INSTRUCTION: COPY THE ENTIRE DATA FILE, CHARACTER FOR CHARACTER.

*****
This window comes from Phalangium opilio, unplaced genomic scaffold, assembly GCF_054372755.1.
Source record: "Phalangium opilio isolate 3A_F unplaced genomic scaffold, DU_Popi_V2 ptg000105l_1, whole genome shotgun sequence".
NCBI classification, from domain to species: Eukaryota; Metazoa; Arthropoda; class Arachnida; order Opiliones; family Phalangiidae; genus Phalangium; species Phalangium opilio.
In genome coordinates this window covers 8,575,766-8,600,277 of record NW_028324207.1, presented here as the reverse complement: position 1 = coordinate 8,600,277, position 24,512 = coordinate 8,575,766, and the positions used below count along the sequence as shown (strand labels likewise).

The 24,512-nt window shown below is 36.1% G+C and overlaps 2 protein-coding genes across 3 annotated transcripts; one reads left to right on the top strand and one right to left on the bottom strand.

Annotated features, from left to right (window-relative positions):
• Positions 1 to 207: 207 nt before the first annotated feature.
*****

This window comes from Phalangium opilio, unplaced genomic scaffold, assembly GCF_054372755.1.
Source record: "Phalangium opilio isolate 3A_F unplaced genomic scaffold, DU_Popi_V2 ptg000105l_1, whole genome shotgun sequence".
NCBI classification, from domain to species: Eukaryota; Metazoa; Arthropoda; class Arachnida; order Opiliones; family Phalangiidae; genus Phalangium; species Phalangium opilio.
In genome coordinates this window covers 8,575,766-8,600,277 of record NW_028324207.1, presented here as the reverse complement: position 1 = coordinate 8,600,277, position 24,512 = coordinate 8,575,766, and the positions used below count along the sequence as shown (strand labels likewise).

The 24,512-nt window shown below is 36.1% G+C and overlaps 2 protein-coding genes across 3 annotated transcripts; one reads left to right on the top strand and one right to left on the bottom strand.

Annotated features, from left to right (window-relative positions):
• Positions 1 to 207: 207 nt before the first annotated feature.